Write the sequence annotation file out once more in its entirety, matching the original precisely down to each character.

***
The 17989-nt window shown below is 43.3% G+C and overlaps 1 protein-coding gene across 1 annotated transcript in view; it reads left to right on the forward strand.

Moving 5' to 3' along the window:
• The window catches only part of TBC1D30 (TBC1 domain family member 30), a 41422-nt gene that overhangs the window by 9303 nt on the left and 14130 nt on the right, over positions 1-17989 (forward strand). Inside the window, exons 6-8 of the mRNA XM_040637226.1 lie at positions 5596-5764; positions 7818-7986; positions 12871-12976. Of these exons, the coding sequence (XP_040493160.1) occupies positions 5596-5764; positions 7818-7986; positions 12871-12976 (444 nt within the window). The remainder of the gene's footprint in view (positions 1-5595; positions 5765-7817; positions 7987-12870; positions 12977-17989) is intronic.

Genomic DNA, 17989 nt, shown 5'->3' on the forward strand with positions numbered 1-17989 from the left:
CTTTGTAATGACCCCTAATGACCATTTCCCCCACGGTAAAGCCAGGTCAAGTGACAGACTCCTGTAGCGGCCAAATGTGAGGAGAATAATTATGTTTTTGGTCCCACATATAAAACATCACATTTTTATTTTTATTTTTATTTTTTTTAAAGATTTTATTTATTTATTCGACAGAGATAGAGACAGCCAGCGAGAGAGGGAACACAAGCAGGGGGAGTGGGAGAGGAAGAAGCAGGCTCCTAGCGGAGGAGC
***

The 17989-nt window shown below is 43.3% G+C and overlaps 1 protein-coding gene across 1 annotated transcript in view; it reads left to right on the forward strand.

Moving 5' to 3' along the window:
• The window catches only part of TBC1D30 (TBC1 domain family member 30), a 41422-nt gene that overhangs the window by 9303 nt on the left and 14130 nt on the right, over positions 1-17989 (forward strand). Inside the window, exons 6-8 of the mRNA XM_040637226.1 lie at positions 5596-5764; positions 7818-7986; positions 12871-12976. Of these exons, the coding sequence (XP_040493160.1) occupies positions 5596-5764; positions 7818-7986; positions 12871-12976 (444 nt within the window). The remainder of the gene's footprint in view (positions 1-5595; positions 5765-7817; positions 7987-12870; positions 12977-17989) is intronic.

Genomic DNA, 17989 nt, shown 5'->3' on the forward strand with positions numbered 1-17989 from the left:
CTTTGTAATGACCCCTAATGACCATTTCCCCCACGGTAAAGCCAGGTCAAGTGACAGACTCCTGTAGCGGCCAAATGTGAGGAGAATAATTATGTTTTTGGTCCCACATATAAAACATCACATTTTTATTTTTATTTTTATTTTTTTTAAAGATTTTATTTATTTATTCGACAGAGATAGAGACAGCCAGCGAGAGAGGGAACACAAGCAGGGGGAGTGGGAGAGGAAGAAGCAGGCTCCTAGCGGAGGAGC